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Tag Title: What Happens to Social Security Spousal Benefits after a Death?
Article Category: Family & Caregiver
META Description: Social Security spousal benefits can be hard to understand, and the complexity increases after a spouse dies. Here’s what to know about survivor benefits.
Social Security spousal benefits provide additional retirement income to married couples when one spouse is the sole, or primary, earner. Many retired couples rely heavily on these benefits to sustain their lifestyle, or at least prevent them from falling into poverty. But what happens to these benefits when the spouse receiving them passes away?
This common question among families usually arises after an earning spouse becomes ill. The healthy partner gets anxious about their financial stability if their spouse doesn’t recover. Here are a few things married couples should know about Social Security spousal benefits in the event of a death.
Common Questions about Spousal Benefits
- What happens to spousal benefits after a death?
If you receive monthly spousal benefits, you collect them in addition to the benefits your spouse earns. If your spouse passes away, you forgo your spousal benefits and switch to survivor benefits.
- What are survivor benefits?
Survivor benefits are monthly Social Security payments made to the family members of a wage earner who has died.
- Who is entitled to Social Security survivor benefits?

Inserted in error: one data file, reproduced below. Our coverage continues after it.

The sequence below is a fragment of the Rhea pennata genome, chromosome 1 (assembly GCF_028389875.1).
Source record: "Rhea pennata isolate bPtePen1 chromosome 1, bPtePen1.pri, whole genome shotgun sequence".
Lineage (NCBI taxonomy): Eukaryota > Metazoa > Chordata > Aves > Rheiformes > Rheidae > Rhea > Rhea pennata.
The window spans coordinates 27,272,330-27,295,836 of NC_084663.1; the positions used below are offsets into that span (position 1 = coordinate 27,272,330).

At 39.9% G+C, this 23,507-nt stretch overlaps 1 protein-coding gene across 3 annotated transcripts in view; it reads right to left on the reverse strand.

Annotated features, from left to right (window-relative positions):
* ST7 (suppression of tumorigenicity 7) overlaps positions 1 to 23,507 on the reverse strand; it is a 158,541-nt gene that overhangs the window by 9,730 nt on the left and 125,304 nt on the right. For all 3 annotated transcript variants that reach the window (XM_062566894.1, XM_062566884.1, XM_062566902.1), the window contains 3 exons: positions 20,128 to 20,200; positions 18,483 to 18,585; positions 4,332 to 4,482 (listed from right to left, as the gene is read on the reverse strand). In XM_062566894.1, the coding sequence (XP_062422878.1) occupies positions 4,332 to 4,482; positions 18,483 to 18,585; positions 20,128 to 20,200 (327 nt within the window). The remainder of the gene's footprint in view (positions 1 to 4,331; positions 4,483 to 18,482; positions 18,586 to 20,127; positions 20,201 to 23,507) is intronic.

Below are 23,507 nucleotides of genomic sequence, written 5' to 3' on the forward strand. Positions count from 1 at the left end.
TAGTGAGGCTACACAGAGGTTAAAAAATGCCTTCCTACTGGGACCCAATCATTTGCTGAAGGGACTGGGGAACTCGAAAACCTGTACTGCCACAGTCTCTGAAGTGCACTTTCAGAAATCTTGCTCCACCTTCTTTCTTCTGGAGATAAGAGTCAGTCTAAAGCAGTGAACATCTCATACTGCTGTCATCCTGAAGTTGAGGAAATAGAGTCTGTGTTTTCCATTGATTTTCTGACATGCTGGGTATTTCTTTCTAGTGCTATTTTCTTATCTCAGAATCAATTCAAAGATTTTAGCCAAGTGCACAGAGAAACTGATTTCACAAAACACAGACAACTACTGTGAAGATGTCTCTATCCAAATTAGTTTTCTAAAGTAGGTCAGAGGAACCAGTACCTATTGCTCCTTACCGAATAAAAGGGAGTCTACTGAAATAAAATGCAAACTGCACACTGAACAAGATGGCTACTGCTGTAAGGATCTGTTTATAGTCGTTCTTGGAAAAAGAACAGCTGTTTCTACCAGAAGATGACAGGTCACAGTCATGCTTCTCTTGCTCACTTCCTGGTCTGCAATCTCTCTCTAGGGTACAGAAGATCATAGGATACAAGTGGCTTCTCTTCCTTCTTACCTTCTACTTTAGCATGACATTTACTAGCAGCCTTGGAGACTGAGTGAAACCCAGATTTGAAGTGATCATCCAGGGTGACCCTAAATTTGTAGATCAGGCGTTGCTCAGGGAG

Many family members may be entitled to receive survivor benefits, including:
- A widow or widower who is at least 60 years old.
- A widow or widower who is caring for the deceased’s child who is under 16 years old.
- An unmarried child of the deceased who is under 18 years old (older if they have a disability).
There are a few exceptions that allow families to collect earlier, and other circumstances may qualify additional family members.
- What is the survivor benefit amount?
Survivor benefits are based on the wages the person who died earned. The more your spouse paid into Social Security, the higher your benefits will be.
Your monthly benefit amount also depends on your age and the type of benefit you receive. If you collect benefits when you are at your retirement age, you may be eligible to acquire 100 percent of your deceased spouse’s benefits.
It is important to note that if the deceased spouse received reduced benefits, then survivor benefits will be based on that amount.
- When can you start receiving survivor benefits?
If your spouse qualified for Social Security benefits, you could start receiving partial benefits when you turn 60 years old (50 if you are disabled). To obtain the full benefit, you must wait until you reach your full retirement age.
Randall Residence Encourages Financial Planning
Understanding Social Security benefits can be challenging, especially when it forces families to consider the death of a loved one. But lack of knowledge can prevent them from maximizing their benefits.
At Randall Residence, we always recommend seeking advice from a financial planner who specializes in spousal and survivor Social Security benefits. They can advise you and your family about preparing financially for the future.